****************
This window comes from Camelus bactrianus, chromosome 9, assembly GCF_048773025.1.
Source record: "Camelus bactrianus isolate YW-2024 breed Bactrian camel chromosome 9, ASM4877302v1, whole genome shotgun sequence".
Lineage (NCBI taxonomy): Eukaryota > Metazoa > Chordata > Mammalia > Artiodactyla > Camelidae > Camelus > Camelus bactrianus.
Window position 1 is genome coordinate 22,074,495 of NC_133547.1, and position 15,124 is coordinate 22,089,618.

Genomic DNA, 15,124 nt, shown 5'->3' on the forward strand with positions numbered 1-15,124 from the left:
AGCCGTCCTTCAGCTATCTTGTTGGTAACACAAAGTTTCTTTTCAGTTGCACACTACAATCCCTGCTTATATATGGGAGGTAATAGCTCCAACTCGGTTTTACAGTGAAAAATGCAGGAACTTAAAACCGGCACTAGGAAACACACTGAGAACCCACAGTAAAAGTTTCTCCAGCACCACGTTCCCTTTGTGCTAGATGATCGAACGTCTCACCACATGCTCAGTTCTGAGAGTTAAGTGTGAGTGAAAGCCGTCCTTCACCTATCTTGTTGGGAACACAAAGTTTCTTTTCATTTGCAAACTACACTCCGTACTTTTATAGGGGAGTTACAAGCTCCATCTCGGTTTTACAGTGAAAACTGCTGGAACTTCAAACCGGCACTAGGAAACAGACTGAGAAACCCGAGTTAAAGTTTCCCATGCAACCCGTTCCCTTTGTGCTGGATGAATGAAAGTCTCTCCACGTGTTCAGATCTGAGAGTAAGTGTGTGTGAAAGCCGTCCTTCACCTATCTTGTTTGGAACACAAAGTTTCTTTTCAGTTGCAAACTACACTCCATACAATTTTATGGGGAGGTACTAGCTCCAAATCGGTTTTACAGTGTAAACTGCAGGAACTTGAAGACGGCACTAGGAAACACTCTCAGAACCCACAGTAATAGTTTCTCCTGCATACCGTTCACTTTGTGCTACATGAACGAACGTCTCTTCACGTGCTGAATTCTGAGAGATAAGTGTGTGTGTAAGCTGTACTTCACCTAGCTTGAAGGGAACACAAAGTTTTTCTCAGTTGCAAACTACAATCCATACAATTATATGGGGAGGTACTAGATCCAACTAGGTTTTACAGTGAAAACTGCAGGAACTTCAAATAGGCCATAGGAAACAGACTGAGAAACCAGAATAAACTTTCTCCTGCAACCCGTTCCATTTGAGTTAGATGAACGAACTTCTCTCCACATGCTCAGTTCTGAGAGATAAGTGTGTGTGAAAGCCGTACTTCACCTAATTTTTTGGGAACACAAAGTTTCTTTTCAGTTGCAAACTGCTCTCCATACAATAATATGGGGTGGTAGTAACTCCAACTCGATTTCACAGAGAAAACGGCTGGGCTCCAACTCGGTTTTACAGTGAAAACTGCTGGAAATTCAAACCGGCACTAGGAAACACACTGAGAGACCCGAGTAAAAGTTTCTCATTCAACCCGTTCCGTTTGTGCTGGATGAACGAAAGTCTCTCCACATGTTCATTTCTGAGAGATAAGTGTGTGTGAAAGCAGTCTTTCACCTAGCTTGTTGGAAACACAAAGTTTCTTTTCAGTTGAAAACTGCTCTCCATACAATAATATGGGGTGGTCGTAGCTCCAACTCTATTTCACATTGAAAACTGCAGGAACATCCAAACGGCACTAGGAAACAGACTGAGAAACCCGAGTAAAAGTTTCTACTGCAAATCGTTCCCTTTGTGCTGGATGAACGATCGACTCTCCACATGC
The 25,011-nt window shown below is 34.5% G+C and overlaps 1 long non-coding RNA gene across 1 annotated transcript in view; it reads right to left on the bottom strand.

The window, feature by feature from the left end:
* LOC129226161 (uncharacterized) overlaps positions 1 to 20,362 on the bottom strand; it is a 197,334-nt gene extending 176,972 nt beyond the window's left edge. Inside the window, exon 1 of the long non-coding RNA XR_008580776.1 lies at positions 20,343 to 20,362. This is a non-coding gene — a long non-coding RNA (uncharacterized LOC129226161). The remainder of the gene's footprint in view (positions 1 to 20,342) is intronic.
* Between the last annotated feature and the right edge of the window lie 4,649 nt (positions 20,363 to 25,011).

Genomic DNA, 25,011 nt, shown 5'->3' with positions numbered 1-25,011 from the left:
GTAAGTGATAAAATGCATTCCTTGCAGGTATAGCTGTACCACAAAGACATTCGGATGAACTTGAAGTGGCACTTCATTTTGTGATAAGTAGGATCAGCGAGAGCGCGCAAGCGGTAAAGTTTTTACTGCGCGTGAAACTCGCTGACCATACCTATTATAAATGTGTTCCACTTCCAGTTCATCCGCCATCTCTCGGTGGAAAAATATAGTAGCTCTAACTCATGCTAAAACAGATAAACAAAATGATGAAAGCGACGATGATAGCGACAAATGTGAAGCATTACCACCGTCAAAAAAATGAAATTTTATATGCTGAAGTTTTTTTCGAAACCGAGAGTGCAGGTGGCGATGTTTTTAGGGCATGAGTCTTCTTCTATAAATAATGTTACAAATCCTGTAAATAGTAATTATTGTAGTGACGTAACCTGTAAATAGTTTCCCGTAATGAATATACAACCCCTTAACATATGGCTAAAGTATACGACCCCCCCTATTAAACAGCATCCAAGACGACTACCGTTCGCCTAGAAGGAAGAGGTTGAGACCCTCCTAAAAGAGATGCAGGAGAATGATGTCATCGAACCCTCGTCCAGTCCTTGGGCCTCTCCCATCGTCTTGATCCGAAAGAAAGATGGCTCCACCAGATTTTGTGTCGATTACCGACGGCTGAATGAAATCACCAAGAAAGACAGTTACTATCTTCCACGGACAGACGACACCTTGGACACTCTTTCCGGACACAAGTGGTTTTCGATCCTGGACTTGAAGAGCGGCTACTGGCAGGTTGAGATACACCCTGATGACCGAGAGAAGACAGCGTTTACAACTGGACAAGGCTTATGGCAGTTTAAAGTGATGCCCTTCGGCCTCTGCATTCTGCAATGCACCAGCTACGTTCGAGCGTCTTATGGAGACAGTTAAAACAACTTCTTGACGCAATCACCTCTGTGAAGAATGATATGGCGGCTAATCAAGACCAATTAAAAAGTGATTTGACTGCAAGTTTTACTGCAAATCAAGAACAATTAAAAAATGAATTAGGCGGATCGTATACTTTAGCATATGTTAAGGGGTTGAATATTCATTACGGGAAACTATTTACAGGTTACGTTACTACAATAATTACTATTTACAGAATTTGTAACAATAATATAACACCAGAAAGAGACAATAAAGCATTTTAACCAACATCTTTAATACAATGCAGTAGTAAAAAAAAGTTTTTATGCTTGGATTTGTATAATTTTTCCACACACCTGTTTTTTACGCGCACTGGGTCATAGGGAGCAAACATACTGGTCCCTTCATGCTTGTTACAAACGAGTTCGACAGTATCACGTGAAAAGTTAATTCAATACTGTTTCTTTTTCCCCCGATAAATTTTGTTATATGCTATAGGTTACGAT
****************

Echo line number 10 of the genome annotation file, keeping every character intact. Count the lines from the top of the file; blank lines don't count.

* Between the last annotated feature and the right edge of the window lie 4,649 nt (positions 20,363 to 25,011).